Are Today’s Family Doctors Overloaded?

Taking blood pressure – picture by OpenStax, made available under Creative Commons Attribution 4.0

GPs Under Pressure

The most effective treatments for many patients is the face-to-face reassurance that only a good GP can deliver. But, in today’s NHS, this is disappearing fast. I have been struggling for days putting together this article. It is about GP surgeries run by people that I have idolised all of my life. GP doctors in the NHS have become far too overloaded. They become demotivated and leave. There is a shortage of GPs in Kent to staff all the surgeries.

Layers Of Administration

Some small surgeries have survived but many are under pressure to join together in the name of efficiency. These large merged surgeries have become fortresses with layers of admin, call handlers and complex web based forms between the patient and the doctor. Each of these hurdles has to be cleared before patients can contact a doctor, and then it is mainly via a phone call. And Covid has made eye-to-eye contact such a rarity for many.

Old people can easily give up. They often have little experience of modern communications, smart phones, and screens full of *required fields. They do not understand the intricacy of the hierarchical structures within the practices, And sometimes they will die alone.

For others, the difficulty in getting appointments results in patients experiencing delays. Some become impatient and even the conscientious caring doctors receive abuse.

Fragmentation and Privatisation Of the NHS

I am not questioning the integrity nor the caring nature of our doctors. What really concerns me, is the restructuring of the NHS into large clinical commissioning groups (CCGs). Each CCG controls a bunch of GP surgeries, and an average of 226 000 patients. I am suspicious of the fact that their administration is sub-let to vast American-style admin groups like Virgin Care, which is a private company providing services paid for by public funds. So close to a privatised Primary Care in our NHS! 

I also remember the rather cynical quote attributed to Aneurin Bevan, the founder of the NHS. When Attlee reputedly asked him how he was going to convince the doctors to join the NHS, he replied, “I’ll just cross their palms with silver, that should do it,” and it did.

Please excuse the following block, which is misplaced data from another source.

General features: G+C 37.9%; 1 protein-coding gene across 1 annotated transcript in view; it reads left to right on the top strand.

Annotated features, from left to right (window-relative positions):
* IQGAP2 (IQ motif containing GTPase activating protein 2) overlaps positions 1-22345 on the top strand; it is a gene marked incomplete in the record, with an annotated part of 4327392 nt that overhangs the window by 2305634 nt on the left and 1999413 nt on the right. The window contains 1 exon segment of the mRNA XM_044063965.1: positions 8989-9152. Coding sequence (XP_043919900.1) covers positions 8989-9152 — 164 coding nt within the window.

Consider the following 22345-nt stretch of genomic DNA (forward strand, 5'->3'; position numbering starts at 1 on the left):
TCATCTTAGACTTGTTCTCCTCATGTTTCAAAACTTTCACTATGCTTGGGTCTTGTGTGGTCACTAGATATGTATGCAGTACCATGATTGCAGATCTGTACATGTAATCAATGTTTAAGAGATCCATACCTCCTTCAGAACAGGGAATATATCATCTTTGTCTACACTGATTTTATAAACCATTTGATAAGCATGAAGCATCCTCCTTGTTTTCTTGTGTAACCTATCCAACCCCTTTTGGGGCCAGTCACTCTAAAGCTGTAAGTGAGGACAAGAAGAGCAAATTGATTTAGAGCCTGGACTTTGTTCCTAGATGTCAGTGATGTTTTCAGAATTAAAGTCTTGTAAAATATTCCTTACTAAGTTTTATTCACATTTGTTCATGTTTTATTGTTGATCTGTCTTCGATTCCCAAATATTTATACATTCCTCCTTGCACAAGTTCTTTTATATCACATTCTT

GPs are not in fact NHS employees but independent business managers running their own operations. But many financial decisions are not under their control. Such as the per-patient NHS payment to the practice, the drugs they are allowed to prescribe, the services and treatments they commission for patients.

If your doctor is staring at the computer screen for most of your appointment time, it is because he is looking at all these parameters. There is a huge NHS database (NHS digital) which is used to formulate the parameters laid down by the CCGs. There is a national body, NICE (The National Institute for Health and Care Excellence), which makes decisions about the most cost-effective medicines.

Rating Our GP Care

I would rate my own surgery as “not good enough”. The rating on Google gives it a star rating of 1.7 out of 5 and I think that is generous. It has 27 000 patients and the average waiting time is four weeks for those lucky enough to break through the barriers to get an appointment. It has accumulated this vast number of patients over a number of years by taking over or merging with several smaller surgeries.

These very large CCGs are like limited companies. My own group has another similar group of the same name in Maidstone, Kent, 50 miles away, run by Vine Medical.

CCGs have “partner doctors” whose salaries are self-regulated and paid out of the funding allocated to the surgery. They also have “salaried doctors” who are junior in rank and employees of the CCG but paid in accordance with rates set by the NHS. The Vine Surgery in Maidstone has three partner GPs and 13 part-timers, all in a timetable of working hours available on their website. On average they receive a pre-tax pay of £60 000 per year.

Further restructuring also involves Primary Care networks (PCNs) set up since 2019,  designed to link GP surgeries to specialist professionals for mental health, adult social care and so on within each locality, or the area the CCG covers.

Brexit, the Pandemic, and a Severe Shortage Of NHS Staff

A lot of NHS staff, including doctors, left the country thanks to Brexit. And there is definitely a severe shortage of doctors, as was evident during the height of the Covid pandemic, when old, retired doctors were asked to help. Are they still working? Are they now part of the Johnson “increases in NHS staff”?

Being a doctor can be a physically draining job and is being done excellently by many truly good people while people like me may be guilty of over-exaggerating their deficiencies. I just don’t know and I hate to think the worst of people.

Doctors are regulated by the General Medical Council (GMC), a panel of doctors, who control the register of those who are allowed to practise clinical medicine in the UK. GP surgeries are inspected by the Care Quality Commission (CQC) teams, who use the criteria of “safe,  effective, caring, well-led, responsive.” The CQC rates my local surgery as “Good”.

I only know that I would not be a doctor myself for twice the money they get and I also know that what we have today is significantly worse than it was only 11 years ago. Worse for doctors and worse for many patients like me.